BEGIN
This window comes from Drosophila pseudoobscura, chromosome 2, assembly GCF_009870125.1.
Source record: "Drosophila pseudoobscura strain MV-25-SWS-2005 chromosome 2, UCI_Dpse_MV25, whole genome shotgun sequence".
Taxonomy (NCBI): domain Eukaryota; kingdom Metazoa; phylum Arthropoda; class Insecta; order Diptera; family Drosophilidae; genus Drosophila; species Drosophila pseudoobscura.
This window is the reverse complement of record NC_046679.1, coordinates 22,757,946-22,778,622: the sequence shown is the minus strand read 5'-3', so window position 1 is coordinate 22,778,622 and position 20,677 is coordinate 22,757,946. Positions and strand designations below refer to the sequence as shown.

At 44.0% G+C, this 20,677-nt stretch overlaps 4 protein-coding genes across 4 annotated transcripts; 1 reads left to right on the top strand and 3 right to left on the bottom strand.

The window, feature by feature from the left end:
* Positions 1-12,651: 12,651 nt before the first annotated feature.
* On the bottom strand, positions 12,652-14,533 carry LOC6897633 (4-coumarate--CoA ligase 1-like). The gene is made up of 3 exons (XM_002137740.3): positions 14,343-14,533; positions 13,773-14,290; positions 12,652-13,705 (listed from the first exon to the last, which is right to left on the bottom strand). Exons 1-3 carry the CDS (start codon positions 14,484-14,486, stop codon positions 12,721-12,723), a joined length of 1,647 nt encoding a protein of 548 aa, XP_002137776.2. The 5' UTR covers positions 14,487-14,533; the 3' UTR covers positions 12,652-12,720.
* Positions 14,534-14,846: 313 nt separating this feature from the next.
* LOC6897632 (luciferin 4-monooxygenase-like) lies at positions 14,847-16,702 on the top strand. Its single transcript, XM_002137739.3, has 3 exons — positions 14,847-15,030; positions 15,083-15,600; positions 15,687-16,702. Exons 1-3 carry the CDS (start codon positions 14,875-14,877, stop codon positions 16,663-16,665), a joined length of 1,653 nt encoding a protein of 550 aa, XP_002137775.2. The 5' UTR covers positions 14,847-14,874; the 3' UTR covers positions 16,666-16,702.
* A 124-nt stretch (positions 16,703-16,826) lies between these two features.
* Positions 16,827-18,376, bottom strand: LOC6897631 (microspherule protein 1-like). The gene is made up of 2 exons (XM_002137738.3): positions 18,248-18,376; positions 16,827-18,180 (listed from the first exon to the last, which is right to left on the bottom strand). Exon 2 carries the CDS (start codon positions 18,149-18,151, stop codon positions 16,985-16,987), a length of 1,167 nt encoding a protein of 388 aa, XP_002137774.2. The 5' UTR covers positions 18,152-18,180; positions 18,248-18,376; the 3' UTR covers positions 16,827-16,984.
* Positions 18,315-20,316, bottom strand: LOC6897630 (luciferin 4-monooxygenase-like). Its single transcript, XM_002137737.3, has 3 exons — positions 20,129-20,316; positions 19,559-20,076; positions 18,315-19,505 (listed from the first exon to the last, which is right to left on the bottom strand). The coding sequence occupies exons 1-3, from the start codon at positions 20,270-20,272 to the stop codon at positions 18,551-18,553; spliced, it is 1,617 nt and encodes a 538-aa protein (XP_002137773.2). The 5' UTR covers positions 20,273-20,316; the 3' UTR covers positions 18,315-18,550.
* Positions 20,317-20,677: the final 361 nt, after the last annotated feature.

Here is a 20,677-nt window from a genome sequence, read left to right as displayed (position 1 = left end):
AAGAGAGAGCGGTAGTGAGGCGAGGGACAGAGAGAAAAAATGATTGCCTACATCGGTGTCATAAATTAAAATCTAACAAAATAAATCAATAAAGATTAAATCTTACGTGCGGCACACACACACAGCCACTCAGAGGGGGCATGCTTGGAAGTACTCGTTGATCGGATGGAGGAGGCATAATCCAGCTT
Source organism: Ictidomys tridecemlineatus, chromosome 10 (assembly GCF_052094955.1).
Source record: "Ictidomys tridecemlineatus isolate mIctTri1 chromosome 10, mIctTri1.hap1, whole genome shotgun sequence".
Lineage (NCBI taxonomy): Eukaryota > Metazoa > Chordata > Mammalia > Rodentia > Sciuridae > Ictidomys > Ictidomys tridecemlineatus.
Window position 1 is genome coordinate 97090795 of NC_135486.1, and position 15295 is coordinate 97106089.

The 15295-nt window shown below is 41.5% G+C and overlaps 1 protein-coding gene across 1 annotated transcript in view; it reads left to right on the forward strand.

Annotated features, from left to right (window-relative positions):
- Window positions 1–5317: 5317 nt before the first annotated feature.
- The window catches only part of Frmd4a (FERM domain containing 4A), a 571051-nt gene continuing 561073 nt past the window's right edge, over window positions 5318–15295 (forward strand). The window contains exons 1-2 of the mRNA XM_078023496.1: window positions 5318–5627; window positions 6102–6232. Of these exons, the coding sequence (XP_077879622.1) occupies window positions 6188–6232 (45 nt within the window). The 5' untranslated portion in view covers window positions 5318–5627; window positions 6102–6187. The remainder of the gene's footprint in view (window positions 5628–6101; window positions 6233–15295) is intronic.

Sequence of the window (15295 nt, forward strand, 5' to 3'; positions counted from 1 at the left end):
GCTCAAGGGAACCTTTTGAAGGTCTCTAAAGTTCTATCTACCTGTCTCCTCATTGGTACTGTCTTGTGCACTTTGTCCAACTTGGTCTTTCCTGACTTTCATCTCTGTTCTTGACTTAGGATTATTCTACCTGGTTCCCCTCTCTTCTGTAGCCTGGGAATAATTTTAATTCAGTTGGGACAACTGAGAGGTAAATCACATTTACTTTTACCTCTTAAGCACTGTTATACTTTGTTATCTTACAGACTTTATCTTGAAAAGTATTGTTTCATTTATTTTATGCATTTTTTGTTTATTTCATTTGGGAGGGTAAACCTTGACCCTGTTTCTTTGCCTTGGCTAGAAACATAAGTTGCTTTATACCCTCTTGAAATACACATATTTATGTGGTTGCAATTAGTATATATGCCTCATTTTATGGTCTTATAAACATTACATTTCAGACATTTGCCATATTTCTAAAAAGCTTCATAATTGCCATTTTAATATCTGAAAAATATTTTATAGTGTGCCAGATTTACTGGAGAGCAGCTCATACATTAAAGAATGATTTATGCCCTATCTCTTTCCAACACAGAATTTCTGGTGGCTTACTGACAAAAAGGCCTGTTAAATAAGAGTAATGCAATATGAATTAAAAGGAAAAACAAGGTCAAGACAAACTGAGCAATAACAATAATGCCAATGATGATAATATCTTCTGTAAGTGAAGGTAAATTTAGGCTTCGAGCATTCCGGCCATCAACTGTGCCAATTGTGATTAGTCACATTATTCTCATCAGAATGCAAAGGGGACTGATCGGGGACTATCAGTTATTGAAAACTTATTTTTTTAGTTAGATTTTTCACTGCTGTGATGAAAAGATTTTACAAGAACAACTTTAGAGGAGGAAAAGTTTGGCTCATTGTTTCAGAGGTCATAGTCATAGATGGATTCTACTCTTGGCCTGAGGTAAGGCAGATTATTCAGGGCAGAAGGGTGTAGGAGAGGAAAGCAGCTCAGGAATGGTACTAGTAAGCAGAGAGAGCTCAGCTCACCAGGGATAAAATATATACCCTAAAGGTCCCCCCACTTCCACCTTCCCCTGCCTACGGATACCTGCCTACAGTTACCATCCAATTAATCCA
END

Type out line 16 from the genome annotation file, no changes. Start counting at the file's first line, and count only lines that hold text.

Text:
AAGAGAGAGCGGTAGTGAGGCGAGGGACAGAGAGAAAAAATGATTGCCTACATCGGTGTCATAAATTAAAATCTAACAAAATAAATCAATAAAGATTAAATCTTACGTGCGGCACACACACACAGCCACTCAGAGGGGGCATGCTTGGAAGTACTCGTTGATCGGATGGAGGAGGCATAATCCAGCTT